Sport

He’s electric

ZACH RELPH

April 18, 2014

It is a rare feat for an athlete to represent their state at a national level for 10 consecutive years.

But for Kyle Scolari (pictured) it is a milestone he is about to achieve.

Scolari charges forward

Scolari, 25, will don the black and gold shirt for the tenth time when Western Australia’s Western Wasps take part in the National Electric Wheelchair Sports competition in Sydney starting on April 21.

The tournament includes revised versions of rugby, hockey and soccer – all of which are modified for players who have neuromuscular conditions.

Despite the changes to the sports’ traditional formats the tournament is no place for the faint hearted.

Thunderous sounds and heavy collisions are a common occurrence as chairs clash together when players compete for the ball.

The contact is not usually intentional or brutal, but Scolari has endured two serious injuries while competing at the national tournament over the past decade.

“In 2009, I fractured my shoulder playing rugby,” says Scolari who is the Wasps’ captain.

“Someone clipped my back wheel when they tried to block me and they tipped my chair.

To minimise the chances of such injuries, Scolari has had his wheelchair reinforced with steel guards to make it more stable.

The guards were once painted jet back, but are now covered with scratches – silver scars from repeated collisions with opposition players.

Scolari guards the try-line

Scolari says he is motivated to bring back silverware from this year’s carnival for the first time in his state career.

“The team has been in a rebuilding process since 2006,” he says.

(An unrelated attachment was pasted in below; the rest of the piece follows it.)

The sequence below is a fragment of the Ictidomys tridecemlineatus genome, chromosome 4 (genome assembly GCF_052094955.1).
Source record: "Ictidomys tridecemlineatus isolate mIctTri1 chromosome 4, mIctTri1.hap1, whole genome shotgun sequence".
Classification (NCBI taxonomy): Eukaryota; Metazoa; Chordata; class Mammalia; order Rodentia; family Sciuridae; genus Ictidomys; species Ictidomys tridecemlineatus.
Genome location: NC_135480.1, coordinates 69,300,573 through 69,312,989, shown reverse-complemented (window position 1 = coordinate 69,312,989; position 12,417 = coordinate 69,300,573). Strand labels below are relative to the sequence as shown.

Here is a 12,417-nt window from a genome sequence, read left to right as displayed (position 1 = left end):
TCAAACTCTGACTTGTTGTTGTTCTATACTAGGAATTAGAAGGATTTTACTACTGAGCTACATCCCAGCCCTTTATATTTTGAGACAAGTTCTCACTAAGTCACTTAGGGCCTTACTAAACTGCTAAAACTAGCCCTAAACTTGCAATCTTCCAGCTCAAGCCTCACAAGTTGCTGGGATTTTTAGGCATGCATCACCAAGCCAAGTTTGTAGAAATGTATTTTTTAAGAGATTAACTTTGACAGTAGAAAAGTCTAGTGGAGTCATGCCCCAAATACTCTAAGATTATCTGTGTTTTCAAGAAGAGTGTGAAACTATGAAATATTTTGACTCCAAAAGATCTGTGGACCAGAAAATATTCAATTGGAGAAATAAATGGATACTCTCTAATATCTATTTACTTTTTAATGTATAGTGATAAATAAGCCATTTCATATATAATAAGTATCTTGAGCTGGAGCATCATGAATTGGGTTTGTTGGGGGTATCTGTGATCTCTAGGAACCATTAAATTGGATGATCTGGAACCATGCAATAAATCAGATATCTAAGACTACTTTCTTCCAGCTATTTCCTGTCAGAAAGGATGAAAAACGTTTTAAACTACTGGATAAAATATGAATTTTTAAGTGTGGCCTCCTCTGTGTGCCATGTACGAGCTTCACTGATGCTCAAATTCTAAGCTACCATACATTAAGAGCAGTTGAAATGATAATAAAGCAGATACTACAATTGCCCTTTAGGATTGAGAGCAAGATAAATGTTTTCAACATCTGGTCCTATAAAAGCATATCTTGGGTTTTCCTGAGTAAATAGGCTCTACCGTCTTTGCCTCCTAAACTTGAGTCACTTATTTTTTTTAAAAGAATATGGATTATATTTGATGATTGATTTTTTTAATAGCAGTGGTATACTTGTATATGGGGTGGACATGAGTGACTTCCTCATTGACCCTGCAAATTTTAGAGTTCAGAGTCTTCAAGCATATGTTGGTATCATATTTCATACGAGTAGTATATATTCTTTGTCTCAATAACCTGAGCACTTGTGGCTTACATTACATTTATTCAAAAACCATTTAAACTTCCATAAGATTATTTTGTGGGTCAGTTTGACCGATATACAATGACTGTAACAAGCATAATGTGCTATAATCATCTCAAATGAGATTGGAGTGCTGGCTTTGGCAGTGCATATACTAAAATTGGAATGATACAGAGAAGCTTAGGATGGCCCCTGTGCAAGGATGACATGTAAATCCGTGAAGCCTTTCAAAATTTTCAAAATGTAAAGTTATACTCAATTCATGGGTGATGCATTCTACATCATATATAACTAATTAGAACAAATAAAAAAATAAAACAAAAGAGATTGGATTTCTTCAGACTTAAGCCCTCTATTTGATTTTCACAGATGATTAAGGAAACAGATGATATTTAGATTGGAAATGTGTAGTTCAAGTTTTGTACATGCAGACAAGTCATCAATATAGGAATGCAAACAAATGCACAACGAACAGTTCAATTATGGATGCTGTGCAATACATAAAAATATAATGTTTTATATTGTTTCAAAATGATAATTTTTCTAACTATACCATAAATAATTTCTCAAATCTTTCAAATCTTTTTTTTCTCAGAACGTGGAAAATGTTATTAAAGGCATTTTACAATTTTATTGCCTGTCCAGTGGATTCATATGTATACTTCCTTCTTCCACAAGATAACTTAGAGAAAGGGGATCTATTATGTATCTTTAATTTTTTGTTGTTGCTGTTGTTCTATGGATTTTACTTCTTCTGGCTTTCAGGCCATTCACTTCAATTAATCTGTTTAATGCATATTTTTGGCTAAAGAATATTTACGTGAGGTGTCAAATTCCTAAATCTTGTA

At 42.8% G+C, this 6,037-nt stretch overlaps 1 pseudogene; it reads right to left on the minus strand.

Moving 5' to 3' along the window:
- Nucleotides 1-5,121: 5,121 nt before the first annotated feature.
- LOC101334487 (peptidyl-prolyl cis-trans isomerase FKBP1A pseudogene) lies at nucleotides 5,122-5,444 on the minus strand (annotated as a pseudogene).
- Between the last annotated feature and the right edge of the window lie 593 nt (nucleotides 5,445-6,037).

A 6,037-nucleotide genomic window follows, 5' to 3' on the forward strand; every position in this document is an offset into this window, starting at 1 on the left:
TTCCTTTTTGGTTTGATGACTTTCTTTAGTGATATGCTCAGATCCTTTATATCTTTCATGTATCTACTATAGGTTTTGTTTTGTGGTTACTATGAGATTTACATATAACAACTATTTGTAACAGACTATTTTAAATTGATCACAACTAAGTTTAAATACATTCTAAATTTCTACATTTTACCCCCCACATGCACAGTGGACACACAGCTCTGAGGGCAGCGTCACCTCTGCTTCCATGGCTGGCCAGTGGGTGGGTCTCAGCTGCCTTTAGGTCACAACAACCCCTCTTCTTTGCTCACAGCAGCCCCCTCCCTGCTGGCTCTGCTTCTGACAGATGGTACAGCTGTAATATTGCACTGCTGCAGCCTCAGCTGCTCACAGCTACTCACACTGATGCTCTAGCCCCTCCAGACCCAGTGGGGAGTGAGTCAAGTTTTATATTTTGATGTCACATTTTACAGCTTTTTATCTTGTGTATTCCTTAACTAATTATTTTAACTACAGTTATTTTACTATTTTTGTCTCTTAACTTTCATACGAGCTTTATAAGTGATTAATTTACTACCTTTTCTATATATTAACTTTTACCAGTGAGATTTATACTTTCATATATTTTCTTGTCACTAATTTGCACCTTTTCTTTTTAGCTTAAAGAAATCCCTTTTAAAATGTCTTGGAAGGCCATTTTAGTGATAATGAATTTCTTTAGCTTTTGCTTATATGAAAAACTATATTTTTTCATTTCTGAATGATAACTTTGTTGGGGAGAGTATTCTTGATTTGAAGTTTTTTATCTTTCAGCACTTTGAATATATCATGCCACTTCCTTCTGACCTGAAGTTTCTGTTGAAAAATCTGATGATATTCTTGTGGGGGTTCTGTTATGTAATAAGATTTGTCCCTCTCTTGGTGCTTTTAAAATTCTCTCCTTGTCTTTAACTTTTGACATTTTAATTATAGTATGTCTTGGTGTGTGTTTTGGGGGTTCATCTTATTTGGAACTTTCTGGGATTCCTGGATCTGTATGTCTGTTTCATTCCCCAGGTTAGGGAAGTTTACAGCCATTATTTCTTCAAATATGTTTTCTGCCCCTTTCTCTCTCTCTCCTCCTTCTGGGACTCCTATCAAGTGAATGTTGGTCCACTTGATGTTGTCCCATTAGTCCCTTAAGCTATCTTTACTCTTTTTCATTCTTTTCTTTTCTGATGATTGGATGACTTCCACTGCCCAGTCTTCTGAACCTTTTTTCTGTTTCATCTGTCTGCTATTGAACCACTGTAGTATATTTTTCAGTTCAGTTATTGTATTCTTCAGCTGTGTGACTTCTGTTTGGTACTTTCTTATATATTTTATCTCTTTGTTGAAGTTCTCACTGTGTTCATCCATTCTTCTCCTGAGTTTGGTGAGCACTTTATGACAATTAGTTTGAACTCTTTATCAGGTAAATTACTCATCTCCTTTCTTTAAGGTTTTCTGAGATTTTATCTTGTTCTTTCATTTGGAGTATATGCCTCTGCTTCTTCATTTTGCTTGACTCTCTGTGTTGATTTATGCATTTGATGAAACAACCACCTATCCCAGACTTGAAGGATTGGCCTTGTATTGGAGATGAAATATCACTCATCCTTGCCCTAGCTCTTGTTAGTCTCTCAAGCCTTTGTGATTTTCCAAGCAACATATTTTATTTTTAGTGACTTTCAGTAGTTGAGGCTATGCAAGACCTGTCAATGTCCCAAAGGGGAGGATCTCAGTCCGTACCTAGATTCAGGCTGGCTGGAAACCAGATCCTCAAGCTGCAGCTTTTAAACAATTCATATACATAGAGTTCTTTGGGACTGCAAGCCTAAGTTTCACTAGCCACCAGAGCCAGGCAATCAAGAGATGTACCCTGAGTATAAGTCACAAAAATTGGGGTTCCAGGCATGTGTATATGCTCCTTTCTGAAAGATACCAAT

“A lot of experienced players retired around then but this year we have a really strong team.

“I’ve played in one grand final in nine years and we lost – I need to win one before I retire.”

Scolari will be the most experienced Wasp this year, having played five more national tournaments than the next most experienced player.

He says his leadership skills will be more beneficial to the WA team than his actual playing ability.

“I am not a standout player,” he says.

“I am more of a team player.

“I like to be an instructor.”

Scolari says he will keep playing until he physically can not any more.

National Electric Wheelchair Sport organiser Eileen Baptiste says he will be recognised at this year’s tournament.

“Kyle will be awarded with  a 10-year pin at this year’s Sydney event,” Ms Baptiste says.

“[There] is great motivation for athletes to strive for this award.

“Kyle Scolari is certainly a great athlete for national electric wheelchair sports.”

Scolari and the Western Wasps’ quest for national success starts on April 21 at the Sydney Academy of Sport and Recreation.

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